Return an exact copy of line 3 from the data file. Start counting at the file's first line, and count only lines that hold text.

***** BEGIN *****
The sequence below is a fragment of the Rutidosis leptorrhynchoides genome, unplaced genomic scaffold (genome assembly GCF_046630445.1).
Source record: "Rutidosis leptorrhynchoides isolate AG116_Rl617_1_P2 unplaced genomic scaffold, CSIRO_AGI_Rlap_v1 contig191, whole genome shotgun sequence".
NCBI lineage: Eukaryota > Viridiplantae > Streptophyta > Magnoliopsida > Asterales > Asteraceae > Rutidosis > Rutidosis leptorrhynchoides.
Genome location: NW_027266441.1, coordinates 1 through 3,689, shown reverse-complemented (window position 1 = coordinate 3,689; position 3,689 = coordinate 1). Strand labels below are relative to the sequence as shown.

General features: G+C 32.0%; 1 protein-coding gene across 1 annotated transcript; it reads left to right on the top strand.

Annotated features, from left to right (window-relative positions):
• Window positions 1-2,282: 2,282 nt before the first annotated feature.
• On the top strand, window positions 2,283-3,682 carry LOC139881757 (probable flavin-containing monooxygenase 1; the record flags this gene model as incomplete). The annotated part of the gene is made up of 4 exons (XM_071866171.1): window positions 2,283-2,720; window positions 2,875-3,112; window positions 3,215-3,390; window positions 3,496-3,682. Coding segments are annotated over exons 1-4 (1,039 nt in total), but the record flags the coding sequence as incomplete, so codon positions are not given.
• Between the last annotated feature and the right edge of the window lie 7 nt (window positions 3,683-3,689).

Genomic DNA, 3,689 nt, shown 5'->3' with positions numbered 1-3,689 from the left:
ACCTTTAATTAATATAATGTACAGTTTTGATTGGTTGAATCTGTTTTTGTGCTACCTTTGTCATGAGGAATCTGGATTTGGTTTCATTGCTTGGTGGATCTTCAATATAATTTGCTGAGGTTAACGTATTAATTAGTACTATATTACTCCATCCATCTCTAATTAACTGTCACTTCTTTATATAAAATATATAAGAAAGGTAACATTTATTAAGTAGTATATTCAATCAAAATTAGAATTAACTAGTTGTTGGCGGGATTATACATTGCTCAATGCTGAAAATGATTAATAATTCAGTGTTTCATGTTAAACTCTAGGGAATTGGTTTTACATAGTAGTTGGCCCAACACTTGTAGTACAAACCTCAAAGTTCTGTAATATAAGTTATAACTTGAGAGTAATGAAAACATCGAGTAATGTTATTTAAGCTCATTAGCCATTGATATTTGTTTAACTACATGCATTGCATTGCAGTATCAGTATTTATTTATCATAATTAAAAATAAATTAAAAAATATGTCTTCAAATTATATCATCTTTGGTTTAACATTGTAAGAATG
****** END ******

NCBI lineage: Eukaryota > Viridiplantae > Streptophyta > Magnoliopsida > Asterales > Asteraceae > Rutidosis > Rutidosis leptorrhynchoides.